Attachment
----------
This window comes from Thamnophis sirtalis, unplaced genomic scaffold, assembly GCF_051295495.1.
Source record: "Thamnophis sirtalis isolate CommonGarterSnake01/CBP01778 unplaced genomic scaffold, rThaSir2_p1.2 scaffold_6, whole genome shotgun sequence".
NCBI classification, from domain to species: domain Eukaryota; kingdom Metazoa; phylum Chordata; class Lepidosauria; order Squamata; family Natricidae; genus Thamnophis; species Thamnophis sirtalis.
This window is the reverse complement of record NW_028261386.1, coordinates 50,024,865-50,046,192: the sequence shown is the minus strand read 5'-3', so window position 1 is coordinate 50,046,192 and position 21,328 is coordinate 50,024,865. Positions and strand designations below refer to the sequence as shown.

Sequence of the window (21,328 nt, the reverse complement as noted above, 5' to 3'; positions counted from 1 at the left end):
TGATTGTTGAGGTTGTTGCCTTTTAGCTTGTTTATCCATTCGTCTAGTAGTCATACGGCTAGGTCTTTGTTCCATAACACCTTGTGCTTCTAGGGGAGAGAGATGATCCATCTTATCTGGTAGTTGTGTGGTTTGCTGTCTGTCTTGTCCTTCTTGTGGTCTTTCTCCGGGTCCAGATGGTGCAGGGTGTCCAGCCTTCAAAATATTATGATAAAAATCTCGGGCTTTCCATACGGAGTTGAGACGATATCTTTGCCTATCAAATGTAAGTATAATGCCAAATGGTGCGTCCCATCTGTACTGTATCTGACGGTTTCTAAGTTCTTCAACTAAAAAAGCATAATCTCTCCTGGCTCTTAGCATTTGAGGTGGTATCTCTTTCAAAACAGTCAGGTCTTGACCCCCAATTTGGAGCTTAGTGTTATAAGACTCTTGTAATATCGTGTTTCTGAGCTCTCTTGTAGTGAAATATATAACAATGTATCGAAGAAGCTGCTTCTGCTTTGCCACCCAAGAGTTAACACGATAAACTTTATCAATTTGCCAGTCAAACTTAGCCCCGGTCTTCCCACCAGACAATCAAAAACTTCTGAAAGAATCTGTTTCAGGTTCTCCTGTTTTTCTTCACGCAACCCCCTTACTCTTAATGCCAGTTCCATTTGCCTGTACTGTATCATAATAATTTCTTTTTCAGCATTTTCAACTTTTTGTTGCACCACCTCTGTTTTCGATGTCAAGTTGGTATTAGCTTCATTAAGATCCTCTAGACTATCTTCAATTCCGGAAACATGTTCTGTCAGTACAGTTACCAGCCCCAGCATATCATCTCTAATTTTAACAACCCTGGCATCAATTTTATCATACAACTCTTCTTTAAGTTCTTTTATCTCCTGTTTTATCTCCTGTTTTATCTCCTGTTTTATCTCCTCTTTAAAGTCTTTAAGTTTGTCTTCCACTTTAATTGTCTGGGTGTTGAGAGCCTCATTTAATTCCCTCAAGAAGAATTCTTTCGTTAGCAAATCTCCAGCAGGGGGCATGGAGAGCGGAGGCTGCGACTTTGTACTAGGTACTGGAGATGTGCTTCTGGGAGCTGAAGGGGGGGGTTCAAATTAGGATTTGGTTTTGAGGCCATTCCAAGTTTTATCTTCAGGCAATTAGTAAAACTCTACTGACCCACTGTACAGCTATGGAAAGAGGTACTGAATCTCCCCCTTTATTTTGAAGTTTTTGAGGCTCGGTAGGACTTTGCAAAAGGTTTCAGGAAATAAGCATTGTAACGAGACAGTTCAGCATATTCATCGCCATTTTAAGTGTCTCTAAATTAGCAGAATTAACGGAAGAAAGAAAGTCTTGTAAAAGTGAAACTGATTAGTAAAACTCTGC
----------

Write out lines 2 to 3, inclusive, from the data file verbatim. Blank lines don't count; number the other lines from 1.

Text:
Source record: "Thamnophis sirtalis isolate CommonGarterSnake01/CBP01778 unplaced genomic scaffold, rThaSir2_p1.2 scaffold_6, whole genome shotgun sequence".
NCBI classification, from domain to species: domain Eukaryota; kingdom Metazoa; phylum Chordata; class Lepidosauria; order Squamata; family Natricidae; genus Thamnophis; species Thamnophis sirtalis.